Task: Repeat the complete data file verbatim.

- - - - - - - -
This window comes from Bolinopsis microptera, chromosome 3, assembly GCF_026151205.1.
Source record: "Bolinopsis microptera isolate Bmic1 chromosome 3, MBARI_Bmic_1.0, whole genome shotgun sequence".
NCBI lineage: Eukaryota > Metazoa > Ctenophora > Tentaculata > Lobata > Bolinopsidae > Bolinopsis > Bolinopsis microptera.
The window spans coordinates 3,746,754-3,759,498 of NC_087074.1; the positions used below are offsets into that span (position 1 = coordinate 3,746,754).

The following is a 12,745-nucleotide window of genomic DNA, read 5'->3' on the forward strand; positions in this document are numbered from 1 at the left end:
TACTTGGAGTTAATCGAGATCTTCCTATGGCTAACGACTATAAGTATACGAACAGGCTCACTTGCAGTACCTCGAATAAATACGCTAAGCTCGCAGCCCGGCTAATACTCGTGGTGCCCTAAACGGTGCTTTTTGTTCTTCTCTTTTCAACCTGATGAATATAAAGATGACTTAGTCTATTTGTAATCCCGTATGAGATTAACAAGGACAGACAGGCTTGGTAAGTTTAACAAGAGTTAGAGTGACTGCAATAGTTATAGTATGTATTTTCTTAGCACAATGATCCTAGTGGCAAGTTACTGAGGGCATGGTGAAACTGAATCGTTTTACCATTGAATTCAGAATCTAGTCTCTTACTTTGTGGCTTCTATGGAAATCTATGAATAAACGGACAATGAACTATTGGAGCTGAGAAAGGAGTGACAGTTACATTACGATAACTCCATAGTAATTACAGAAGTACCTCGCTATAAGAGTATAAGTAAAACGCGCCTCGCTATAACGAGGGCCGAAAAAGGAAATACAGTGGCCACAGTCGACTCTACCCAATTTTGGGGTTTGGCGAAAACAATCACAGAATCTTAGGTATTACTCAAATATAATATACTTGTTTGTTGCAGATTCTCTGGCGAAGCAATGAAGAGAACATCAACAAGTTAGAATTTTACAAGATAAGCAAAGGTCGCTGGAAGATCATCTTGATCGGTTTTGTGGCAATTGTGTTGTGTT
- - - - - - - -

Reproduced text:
This window comes from Bolinopsis microptera, chromosome 3, assembly GCF_026151205.1.
Source record: "Bolinopsis microptera isolate Bmic1 chromosome 3, MBARI_Bmic_1.0, whole genome shotgun sequence".
NCBI lineage: Eukaryota > Metazoa > Ctenophora > Tentaculata > Lobata > Bolinopsidae > Bolinopsis > Bolinopsis microptera.
The window spans coordinates 3,746,754-3,759,498 of NC_087074.1; the positions used below are offsets into that span (position 1 = coordinate 3,746,754).

The following is a 12,745-nucleotide window of genomic DNA, read 5'->3' on the forward strand; positions in this document are numbered from 1 at the left end:
TACTTGGAGTTAATCGAGATCTTCCTATGGCTAACGACTATAAGTATACGAACAGGCTCACTTGCAGTACCTCGAATAAATACGCTAAGCTCGCAGCCCGGCTAATACTCGTGGTGCCCTAAACGGTGCTTTTTGTTCTTCTCTTTTCAACCTGATGAATATAAAGATGACTTAGTCTATTTGTAATCCCGTATGAGATTAACAAGGACAGACAGGCTTGGTAAGTTTAACAAGAGTTAGAGTGACTGCAATAGTTATAGTATGTATTTTCTTAGCACAATGATCCTAGTGGCAAGTTACTGAGGGCATGGTGAAACTGAATCGTTTTACCATTGAATTCAGAATCTAGTCTCTTACTTTGTGGCTTCTATGGAAATCTATGAATAAACGGACAATGAACTATTGGAGCTGAGAAAGGAGTGACAGTTACATTACGATAACTCCATAGTAATTACAGAAGTACCTCGCTATAAGAGTATAAGTAAAACGCGCCTCGCTATAACGAGGGCCGAAAAAGGAAATACAGTGGCCACAGTCGACTCTACCCAATTTTGGGGTTTGGCGAAAACAATCACAGAATCTTAGGTATTACTCAAATATAATATACTTGTTTGTTGCAGATTCTCTGGCGAAGCAATGAAGAGAACATCAACAAGTTAGAATTTTACAAGATAAGCAAAGGTCGCTGGAAGATCATCTTGATCGGTTTTGTGGCAATTGTGTTGTGTT